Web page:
Now go back to the midnight of 26/11. Kasab, who massacred many innocent persons, and another terrorist hijacked a Skoda car to drive along Marine Drive in Mumbai. Omble who had been asked to take up position on Marine Drive, was alerted at 12.45 am about the hijacked Skoda. Minutes later, Omble saw the Skoda whizzing past. He jumped on to his two-wheeler and began chasing it. As it approached the Chowpatty signal, the car with the terrorists, who kept firing on all sides, had to slowdown because of barricades. Omble, who had no arms, overtook the Skoda, forcing it to swerve and hit the road divider. Omble sprang on Kasab and gripped the barrel of the AK47 rifle with both hands. With the barrel pointing to Omble, Kasab sprayed the bullets into Omble. But Omble engaged Kasab till his last breath, enabling the other cops, who had killed the other terrorist meanwhile, to pounce on Kasab, who was still in Omble’s grasp, and capture him. Omble died but got the vital human evidence of Kasab alive for his nation and saved god knows how many more from Kasab’s AK47. Omble left behind his wife and four daughters, two of them unmarried college going girls then. The government duly awarded Omble the Ashok Chakra for his bravery. But, with that, Omble and his family were forgotten. Now it is human rights season to show empathy to Kasab.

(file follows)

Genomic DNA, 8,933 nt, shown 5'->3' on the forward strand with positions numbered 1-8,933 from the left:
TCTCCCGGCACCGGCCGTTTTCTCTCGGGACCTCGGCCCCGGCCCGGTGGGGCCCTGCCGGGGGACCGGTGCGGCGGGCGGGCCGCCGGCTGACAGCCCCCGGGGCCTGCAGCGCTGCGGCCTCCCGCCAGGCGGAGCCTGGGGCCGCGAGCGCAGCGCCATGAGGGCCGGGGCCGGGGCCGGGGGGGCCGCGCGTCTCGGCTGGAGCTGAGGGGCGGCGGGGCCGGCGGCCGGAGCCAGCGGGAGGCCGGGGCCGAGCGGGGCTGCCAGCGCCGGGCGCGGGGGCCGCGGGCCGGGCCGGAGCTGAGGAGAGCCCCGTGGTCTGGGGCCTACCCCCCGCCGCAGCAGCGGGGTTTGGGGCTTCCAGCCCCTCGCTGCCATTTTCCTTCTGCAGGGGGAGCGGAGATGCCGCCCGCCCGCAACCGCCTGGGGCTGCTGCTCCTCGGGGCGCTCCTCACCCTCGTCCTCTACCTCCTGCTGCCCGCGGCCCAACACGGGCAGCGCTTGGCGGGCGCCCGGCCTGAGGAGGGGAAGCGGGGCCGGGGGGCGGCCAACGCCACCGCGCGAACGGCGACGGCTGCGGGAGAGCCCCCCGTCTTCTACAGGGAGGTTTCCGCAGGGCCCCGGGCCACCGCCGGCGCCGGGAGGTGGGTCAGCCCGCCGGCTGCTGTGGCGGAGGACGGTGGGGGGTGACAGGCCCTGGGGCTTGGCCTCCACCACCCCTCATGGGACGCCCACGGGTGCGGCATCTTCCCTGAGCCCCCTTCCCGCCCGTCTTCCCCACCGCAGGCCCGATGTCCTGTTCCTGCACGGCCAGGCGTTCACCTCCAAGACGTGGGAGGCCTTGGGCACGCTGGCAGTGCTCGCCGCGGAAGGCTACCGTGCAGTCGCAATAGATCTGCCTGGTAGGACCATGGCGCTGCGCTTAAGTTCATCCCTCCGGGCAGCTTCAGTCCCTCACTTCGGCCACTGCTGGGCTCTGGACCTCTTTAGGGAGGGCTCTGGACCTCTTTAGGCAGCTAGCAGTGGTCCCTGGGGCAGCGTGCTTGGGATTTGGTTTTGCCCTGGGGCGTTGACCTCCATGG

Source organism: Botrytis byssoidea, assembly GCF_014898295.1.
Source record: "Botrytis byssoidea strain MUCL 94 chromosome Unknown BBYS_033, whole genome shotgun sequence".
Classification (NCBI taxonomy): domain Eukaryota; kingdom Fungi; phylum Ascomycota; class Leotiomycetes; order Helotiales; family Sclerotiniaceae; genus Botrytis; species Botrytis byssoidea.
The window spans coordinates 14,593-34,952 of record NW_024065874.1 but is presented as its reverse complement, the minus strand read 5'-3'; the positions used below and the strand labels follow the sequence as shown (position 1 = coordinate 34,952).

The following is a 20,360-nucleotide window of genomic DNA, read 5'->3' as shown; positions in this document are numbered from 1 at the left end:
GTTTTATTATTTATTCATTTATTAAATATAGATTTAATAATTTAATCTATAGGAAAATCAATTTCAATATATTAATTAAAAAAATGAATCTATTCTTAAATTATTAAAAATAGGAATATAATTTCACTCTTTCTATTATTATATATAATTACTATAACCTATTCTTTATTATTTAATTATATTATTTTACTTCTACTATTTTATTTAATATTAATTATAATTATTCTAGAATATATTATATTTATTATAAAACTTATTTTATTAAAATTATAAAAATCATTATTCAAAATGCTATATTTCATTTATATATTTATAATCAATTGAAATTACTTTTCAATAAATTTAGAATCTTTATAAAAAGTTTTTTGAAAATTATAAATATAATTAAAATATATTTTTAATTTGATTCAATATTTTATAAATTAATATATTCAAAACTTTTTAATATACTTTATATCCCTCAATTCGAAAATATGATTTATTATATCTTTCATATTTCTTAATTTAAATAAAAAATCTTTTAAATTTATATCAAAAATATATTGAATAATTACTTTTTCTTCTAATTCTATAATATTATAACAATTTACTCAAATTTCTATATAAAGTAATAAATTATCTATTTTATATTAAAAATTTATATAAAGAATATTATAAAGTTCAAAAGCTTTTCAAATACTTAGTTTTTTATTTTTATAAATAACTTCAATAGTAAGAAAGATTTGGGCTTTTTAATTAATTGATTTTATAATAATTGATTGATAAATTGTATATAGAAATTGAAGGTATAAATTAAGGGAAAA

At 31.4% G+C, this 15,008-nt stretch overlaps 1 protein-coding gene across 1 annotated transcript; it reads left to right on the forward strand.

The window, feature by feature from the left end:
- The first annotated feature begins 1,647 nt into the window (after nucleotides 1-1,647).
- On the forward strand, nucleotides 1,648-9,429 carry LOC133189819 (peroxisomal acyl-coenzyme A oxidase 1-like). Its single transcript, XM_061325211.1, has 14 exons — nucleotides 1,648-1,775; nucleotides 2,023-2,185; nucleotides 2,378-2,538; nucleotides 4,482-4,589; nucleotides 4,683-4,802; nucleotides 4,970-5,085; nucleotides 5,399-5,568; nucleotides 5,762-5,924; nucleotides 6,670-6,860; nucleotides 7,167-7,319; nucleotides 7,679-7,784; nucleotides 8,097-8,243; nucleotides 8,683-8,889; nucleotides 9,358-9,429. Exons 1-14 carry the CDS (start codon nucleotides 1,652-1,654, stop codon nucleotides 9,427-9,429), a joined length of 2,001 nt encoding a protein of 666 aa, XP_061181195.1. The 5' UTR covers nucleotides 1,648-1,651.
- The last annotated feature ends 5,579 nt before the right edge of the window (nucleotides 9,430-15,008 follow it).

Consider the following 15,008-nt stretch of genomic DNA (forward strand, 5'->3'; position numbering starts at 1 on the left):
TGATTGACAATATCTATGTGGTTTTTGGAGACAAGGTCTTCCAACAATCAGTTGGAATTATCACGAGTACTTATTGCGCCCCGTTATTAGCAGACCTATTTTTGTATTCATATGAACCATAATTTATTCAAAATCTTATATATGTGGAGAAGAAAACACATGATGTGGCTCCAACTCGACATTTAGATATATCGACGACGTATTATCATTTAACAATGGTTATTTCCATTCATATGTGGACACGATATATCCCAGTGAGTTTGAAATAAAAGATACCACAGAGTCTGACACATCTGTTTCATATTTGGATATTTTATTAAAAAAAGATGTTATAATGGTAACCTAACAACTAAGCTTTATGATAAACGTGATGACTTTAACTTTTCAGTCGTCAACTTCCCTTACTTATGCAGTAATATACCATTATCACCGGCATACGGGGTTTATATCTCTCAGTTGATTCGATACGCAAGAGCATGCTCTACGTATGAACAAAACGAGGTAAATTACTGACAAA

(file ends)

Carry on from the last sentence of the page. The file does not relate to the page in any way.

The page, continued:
Imagine Kasab’s case emerging as an issue in Indo-Pak relations, just like the case of CIA operative Raymond Davis — held guilty of killing in Pakistan — had become in US-Pak relations last year. The crisis in US-Pak relations was resolved thanks to the Sharia principle of diyat, namely blood money to relatives of the killed. The US paid $1.4 million as diyat for Davis’ clemency. In Afghanistan too, the US bought clemency for its soldiers involved in the Khandahar massacre, by paying off the families of 17 murdered Afghans $46,000 each and of the injured, quarter of that amount. To make such diyat deals easy in future, Saudi Arabia, which sets the global Islamic legal standards, has raised the rates of diyat from $29,330 to $1,06,654, effective from September 2011, to reflect the increased cost of camels. Why camels? For diyat payment, a man’s life is considered to be equal to the value of 100 camels. A woman’s life costs half that of a man’s. Apply this rate for the 26/11 Mumbai massacre. The 166 killed including Omble equal 16,600 camels, whose current total value in Saudi Arabia is close to $18 million. If Pakistan, like the US did in Pakistan and Afghanistan, proposed a $18 million settlement for saving Kasab, what will the human rights activists here say? The diyat law will compensate the victims of Kasab at 100 camel rates. Human right un-law will set Kasab free, free of cost. More liberal than the diyat law, isn’t it?